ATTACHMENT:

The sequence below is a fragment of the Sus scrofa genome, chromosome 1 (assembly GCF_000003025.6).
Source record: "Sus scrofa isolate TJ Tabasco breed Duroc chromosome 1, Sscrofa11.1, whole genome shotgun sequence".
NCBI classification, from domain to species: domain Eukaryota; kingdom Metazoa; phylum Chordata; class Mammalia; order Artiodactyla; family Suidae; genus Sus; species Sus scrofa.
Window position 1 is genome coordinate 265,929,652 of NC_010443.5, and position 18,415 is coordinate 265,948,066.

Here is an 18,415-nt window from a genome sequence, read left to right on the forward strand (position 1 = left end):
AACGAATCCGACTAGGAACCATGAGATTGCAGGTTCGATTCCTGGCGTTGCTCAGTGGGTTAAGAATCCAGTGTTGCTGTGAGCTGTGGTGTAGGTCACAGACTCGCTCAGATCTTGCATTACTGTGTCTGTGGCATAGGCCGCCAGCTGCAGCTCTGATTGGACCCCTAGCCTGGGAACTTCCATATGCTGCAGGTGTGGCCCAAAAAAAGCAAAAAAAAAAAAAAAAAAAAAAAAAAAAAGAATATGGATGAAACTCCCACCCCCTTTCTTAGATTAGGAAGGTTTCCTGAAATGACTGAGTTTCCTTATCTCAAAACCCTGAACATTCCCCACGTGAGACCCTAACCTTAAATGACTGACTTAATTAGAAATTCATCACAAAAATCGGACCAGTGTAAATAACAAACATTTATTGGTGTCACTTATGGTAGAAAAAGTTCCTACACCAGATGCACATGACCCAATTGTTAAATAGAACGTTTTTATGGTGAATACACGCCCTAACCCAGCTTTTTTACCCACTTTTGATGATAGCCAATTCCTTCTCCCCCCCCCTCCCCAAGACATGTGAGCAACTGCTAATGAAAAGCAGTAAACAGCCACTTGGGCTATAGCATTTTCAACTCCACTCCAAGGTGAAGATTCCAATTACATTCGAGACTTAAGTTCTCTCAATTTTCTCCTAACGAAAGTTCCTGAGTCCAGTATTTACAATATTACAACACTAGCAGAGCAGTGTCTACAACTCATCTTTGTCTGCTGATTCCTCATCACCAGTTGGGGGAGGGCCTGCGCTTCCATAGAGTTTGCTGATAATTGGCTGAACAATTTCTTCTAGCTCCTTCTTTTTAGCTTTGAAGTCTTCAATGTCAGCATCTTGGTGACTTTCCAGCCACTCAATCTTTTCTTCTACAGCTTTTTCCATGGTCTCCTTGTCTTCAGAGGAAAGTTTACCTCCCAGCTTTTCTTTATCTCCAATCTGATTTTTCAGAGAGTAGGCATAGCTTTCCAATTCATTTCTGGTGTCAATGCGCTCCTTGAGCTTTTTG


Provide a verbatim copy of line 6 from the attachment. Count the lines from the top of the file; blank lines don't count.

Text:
AACGAATCCGACTAGGAACCATGAGATTGCAGGTTCGATTCCTGGCGTTGCTCAGTGGGTTAAGAATCCAGTGTTGCTGTGAGCTGTGGTGTAGGTCACAGACTCGCTCAGATCTTGCATTACTGTGTCTGTGGCATAGGCCGCCAGCTGCAGCTCTGATTGGACCCCTAGCCTGGGAACTTCCATATGCTGCAGGTGTGGCCCAAAAAAAGCAAAAAAAAAAAAAAAAAAAAAAAAAAAAAGAATATGGATGAAACTCCCACCCCCTTTCTTAGATTAGGAAGGTTTCCTGAAATGACTGAGTTTCCTTATCTCAAAACCCTGAACATTCCCCACGTGAGACCCTAACCTTAAATGACTGACTTAATTAGAAATTCATCACAAAAATCGGACCAGTGTAAATAACAAACATTTATTGGTGTCACTTATGGTAGAAAAAGTTCCTACACCAGATGCACATGACCCAATTGTTAAATAGAACGTTTTTATGGTGAATACACGCCCTAACCCAGCTTTTTTACCCACTTTTGATGATAGCCAATTCCTTCTCCCCCCCCCTCCCCAAGACATGTGAGCAACTGCTAATGAAAAGCAGTAAACAGCCACTTGGGCTATAGCATTTTCAACTCCACTCCAAGGTGAAGATTCCAATTACATTCGAGACTTAAGTTCTCTCAATTTTCTCCTAACGAAAGTTCCTGAGTCCAGTATTTACAATATTACAACACTAGCAGAGCAGTGTCTACAACTCATCTTTGTCTGCTGATTCCTCATCACCAGTTGGGGGAGGGCCTGCGCTTCCATAGAGTTTGCTGATAATTGGCTGAACAATTTCTTCTAGCTCCTTCTTTTTAGCTTTGAAGTCTTCAATGTCAGCATCTTGGTGACTTTCCAGCCACTCAATCTTTTCTTCTACAGCTTTTTCCATGGTCTCCTTGTCTTCAGAGGAAAGTTTACCTCCCAGCTTTTCTTTATCTCCAATCTGATTTTTCAGAGAGTAGGCATAGCTTTCCAATTCATTTCTGGTGTCAATGCGCTCCTTGAGCTTTTTG